Like many other areas of commerce, the life reinsurance sector has resisted the use of standard business processes and electronic information exchange This is all about to change, explains Lloyd Chumbley.
In the early days of electronic data interchange (EDI) in the 1980s, leaders in the sector completed robust standards for treaty and facultative reinsurance as well as claims under the auspices of the Accredited Standards Committee X12 - the membership-based not-for-profit organisation chartered in 1979 by the American National Standards Institute.
Beginning in 2001, ACORD took that work and used it as a launching pad to convert the standards to XML (eXtensible Markup Language). The work for treaty and facultative was completed in late 2002, but while these specifications were delivered, no actual implementations took place. Many parties in the sector developed proprietary solutions that worked on a one-to-many basis or within a certain vendor's or group's constituency. But on an industry-wide basis, the usual barriers stood in the way, including:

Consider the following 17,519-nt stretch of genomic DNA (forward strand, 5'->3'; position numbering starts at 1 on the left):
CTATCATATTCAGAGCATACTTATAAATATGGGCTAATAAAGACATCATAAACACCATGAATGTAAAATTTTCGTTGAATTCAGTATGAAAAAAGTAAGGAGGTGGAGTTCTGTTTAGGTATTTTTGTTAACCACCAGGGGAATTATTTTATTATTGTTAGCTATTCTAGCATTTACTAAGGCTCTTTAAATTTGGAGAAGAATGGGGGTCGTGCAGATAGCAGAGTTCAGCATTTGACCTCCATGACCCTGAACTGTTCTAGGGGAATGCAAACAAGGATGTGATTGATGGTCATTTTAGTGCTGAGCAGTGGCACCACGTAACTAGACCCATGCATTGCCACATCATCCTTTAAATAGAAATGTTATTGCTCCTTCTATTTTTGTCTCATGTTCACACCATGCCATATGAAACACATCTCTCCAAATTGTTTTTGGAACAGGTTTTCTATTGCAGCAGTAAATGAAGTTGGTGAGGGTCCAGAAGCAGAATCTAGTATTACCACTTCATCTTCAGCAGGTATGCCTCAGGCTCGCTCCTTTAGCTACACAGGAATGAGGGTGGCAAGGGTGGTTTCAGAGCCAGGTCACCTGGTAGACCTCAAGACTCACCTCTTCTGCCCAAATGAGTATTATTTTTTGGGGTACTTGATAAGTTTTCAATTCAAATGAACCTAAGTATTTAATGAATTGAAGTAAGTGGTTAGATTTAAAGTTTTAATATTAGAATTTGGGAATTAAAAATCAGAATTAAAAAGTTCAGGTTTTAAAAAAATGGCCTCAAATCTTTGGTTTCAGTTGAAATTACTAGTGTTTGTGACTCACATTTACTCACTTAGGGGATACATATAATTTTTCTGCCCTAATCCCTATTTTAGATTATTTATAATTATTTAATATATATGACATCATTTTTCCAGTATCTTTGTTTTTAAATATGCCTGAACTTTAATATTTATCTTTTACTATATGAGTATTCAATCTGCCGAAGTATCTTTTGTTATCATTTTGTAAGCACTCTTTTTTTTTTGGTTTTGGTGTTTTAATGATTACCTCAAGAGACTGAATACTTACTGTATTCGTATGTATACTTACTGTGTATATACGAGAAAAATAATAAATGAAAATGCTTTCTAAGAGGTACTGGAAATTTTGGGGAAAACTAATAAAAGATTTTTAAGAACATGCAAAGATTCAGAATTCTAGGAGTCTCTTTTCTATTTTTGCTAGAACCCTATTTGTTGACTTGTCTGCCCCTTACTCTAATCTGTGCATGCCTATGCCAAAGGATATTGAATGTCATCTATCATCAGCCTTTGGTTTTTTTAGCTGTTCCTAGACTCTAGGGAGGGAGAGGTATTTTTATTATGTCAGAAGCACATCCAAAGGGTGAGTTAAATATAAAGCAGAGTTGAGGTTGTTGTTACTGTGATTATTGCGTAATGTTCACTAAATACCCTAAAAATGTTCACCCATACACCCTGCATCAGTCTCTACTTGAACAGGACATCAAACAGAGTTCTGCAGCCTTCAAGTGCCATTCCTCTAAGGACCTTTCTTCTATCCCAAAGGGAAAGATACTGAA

- Additional costs for implementing standards at a company level,
- A perceived lack of control over change (since industry groups developed standards and included competitors in the process); and
- The "if it ain't broke don't fix it" concern.
Most of all, the obstacles were economic: one set of partners in the transaction (the reinsurers) bore most or all of the pain for the problems of inconsistent data exchanged via paper and orally. (This is evident by the maxim "receiver pays for the data," and reinsurers typically were on the receiving end of risk data from primary carriers). There was little incentive for ceding insurers to change their ways to accommodate reinsurers' wishes for faster, better, more efficient data exchange. The net result is that a universal, flexible means of data exchange has so far eluded the reinsurance marketplace.